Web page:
Climate Change Will Impact Ski Areas—These 5 May Handle it Better Than Most

Ranking resorts based on five climate-based criteria, the Savills Ski Resilience Index sheds light on climate change’s impact on our sport.

Photo: Courtesy of Vail Resorts

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While President Joe Biden came just short of declaring an official national climate emergency this week, anyone who’s not living under a rock knows that the Earth is getting hotter. The science is irrefutable. While the roughly two-degree Fahrenheit increase over the last century or so may seem small, the effect has been noticeable. And snow, which requires a perfect recipe of humidity and cold in order to form, appears to be one of climate change’s first targets. 

As resorts around the globe struggle with dwindling snowfall and an increased reliance on artificial snowmaking, snow chasers everywhere are wondering: Where will we be able to ski in the next 20, 50, or 100 years?

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To shed some light on the future of skiing, the Savills Ski Resilience Index reviews 61 ski resorts across the globe based on the quality and reliability of their winter conditions and their capacity to withstand climate change. In their ranking, the index reviews five metrics: snowfall, reliability, season length, altitude, and temperature to determine how the world’s resorts rank in the fight against climate change. This is the 16th year that the report has been issued.

Five North American ski areas made the list, which is dominated by ski destinations in the Alps. Zermatt, a high-altitude glacier-bound resort that provides skiers with plenty of snow, cold temperatures, and a long season, has topped the list for years. And while a North American resort came in at No. 2 (see below), it was followed by three ski destinations situated along the Swiss-Italian border: Tignes, Saas-Fee, and Breuil-Cervinia.

According to the Savills Ski Resilience Index, here’s how resorts in North America will fare as the planet continues to heat up.

5 Ski Resorts in North America Least Affected by Global Warming

1. Aspen Snowmass, Colo. (No. 2 Overall)

  • Best Metrics: Altitude, Snowfall
Aspen Snowmass was the most climate-safe ski resort in North America in 2021-’22. Photo: Getty Images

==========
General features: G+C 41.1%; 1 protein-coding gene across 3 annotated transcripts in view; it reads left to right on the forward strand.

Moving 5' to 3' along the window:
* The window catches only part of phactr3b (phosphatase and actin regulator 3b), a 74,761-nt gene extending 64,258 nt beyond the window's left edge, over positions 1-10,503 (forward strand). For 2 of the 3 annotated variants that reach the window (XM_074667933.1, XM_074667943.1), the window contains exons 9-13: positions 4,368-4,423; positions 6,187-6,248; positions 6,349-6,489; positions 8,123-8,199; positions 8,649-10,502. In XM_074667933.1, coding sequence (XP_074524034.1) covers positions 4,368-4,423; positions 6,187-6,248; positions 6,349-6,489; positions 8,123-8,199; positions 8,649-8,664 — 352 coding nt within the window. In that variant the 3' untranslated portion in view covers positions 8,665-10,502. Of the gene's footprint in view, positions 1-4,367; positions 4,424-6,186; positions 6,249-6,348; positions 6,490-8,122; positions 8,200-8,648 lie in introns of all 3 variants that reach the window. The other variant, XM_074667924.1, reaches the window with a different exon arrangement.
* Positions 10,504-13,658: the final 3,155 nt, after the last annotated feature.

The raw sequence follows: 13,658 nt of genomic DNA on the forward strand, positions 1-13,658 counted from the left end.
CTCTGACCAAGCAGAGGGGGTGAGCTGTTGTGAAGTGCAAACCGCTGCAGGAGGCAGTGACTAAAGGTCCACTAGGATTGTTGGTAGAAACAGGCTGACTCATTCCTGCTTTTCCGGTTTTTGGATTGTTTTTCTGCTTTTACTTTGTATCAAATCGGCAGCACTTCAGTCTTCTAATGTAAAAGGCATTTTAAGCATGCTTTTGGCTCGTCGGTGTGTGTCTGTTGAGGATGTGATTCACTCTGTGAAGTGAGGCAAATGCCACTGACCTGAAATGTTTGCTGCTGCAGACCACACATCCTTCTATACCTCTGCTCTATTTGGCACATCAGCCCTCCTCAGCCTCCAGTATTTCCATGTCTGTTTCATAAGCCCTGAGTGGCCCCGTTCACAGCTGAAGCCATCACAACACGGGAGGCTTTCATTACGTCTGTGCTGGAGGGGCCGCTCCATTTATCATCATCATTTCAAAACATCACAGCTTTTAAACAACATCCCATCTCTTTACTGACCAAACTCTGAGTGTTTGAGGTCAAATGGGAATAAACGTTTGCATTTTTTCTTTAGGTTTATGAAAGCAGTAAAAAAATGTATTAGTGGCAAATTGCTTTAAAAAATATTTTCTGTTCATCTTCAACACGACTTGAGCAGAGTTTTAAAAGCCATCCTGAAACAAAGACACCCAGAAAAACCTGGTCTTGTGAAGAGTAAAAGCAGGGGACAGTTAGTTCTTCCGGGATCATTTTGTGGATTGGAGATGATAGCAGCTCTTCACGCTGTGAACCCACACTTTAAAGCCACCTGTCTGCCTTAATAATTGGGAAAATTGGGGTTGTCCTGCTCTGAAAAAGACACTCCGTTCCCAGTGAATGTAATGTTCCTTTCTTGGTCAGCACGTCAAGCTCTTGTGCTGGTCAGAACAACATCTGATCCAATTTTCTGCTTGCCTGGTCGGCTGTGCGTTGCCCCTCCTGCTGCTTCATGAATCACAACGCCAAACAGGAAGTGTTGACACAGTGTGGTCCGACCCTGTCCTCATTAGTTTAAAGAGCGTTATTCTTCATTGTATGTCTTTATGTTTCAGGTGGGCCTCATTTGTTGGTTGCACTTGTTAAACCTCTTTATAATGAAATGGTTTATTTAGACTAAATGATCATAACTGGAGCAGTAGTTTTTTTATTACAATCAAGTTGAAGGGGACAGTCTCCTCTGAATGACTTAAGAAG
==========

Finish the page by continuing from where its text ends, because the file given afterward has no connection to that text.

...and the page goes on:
According to the Savills research team, the metrics used to measure resort resilience do not vary a great deal year on year. In their 2020-’21 report they noted that “the same six resorts have topped the Resilience Index since 2017 and are in a league of their own.” 

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This is perhaps why Aspen’s move from No. 6 to No. 2 in the ’21-’22 report is of note. Thanks to low average temperatures and high snowfall, Aspen replaced Saas Fee, a high-elevation glacier resort in Switzerland that has long held the No. 2 spot, in the ranking. The shift made Aspen the most climate-resilient resort in North America and the second most climate-resilient ski area in the world. Looks like the resort’s dedicated programs and policy changes aimed at combating global warming are starting to pay off.

2. Vail, Colo. (No. 6 Overall)

  • Best Metrics: Altitude, Snowfall
Vail Terrain Variety
Higher temperatures and less snowfall in 2021-’22 dropped Vail’s ranking three spots. Photo: Jack Affleck

Vail has long held the title as the most climate-resilient resort in North America, according to the report. But that changed this year as the Colorado megaresort moved from No. 3 in the world to No. 6 due to warmer temperatures and decreased snowfall. Vail now sits behind Aspen in the ranking.

3. Whistler Blackcomb, B.C. (No. 17 Overall)

  • Best Metrics: Snowfall, Temperature
Whistler Blackcomb’s ranking rose two spots from last year’s survey. Photo: Getty Images

The highest-ranking Canadian resort on the ’21-’22 Savills Ski Resilience Index is a ski area with a reputation for reliably deep snow and expansive terrain (it’s considered the largest ski resort in North America by many measures). Whistler Blackcomb ranked No. 17 in the most recent index, making a small jump from its previous position at No. 19 in the ’20-’21 report.

4. Mont-Tremblant, Que. (No. 28 overall)

  • Best Metrics: Temperature, Reliability
Mont Tremblant
Tremblant sits at low elevation, but its cold winter temps lend themselves to good snow durability. Photo: Getty Images

There are certain metrics that never change—the most obvious being a resort’s elevation. Que.’s Mont Tremblant has a summit elevation of just 2,871 feet, lower than the elevations of all of the ski areas that top the list. The Eastern Canadian resort has long flip-flopped with Whistler Blackcomb as the most climate-resilient resort in Canada, but in this year’s report the resort dropped to No. 28 from its position at No. 12 in ’20-’21. Poor rankings in snowfall and season length, in addition to altitude, are to blame.

5. Heavenly, Calif. (No. 31 Overall)

  • Best Metrics: Altitude, Snowfall
Heavenly, CaliforniaHeavenly boasts some of Tahoe’s best views, as well as the best snow reliability in the region. Photo: Rachid Dahnoun

Heavenly Mountain Resort on the California-Nevada border is the final North American resort to make the ranking. Coming in at No. 5 in North America, Heavenly slid to an overall ranking of No. 31 in the world from its position at No. 25 in the ’20-’21 report, citing poor temperature and reliability metrics despite a high summit elevation of 10,067 feet. It’s worth noting that it was No. 10 in the world just two years ago, according to the ’19-’20 report.

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